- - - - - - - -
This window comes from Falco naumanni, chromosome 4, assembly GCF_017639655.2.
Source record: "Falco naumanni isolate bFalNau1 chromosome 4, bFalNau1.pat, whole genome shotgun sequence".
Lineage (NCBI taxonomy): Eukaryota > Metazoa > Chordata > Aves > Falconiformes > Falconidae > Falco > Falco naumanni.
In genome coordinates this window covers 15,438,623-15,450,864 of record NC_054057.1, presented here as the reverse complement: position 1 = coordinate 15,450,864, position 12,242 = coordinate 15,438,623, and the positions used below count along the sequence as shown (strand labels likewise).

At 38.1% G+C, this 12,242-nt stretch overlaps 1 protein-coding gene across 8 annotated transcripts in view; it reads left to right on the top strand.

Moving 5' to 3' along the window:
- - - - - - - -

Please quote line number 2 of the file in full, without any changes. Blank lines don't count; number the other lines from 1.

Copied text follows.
Source record: "Falco naumanni isolate bFalNau1 chromosome 4, bFalNau1.pat, whole genome shotgun sequence".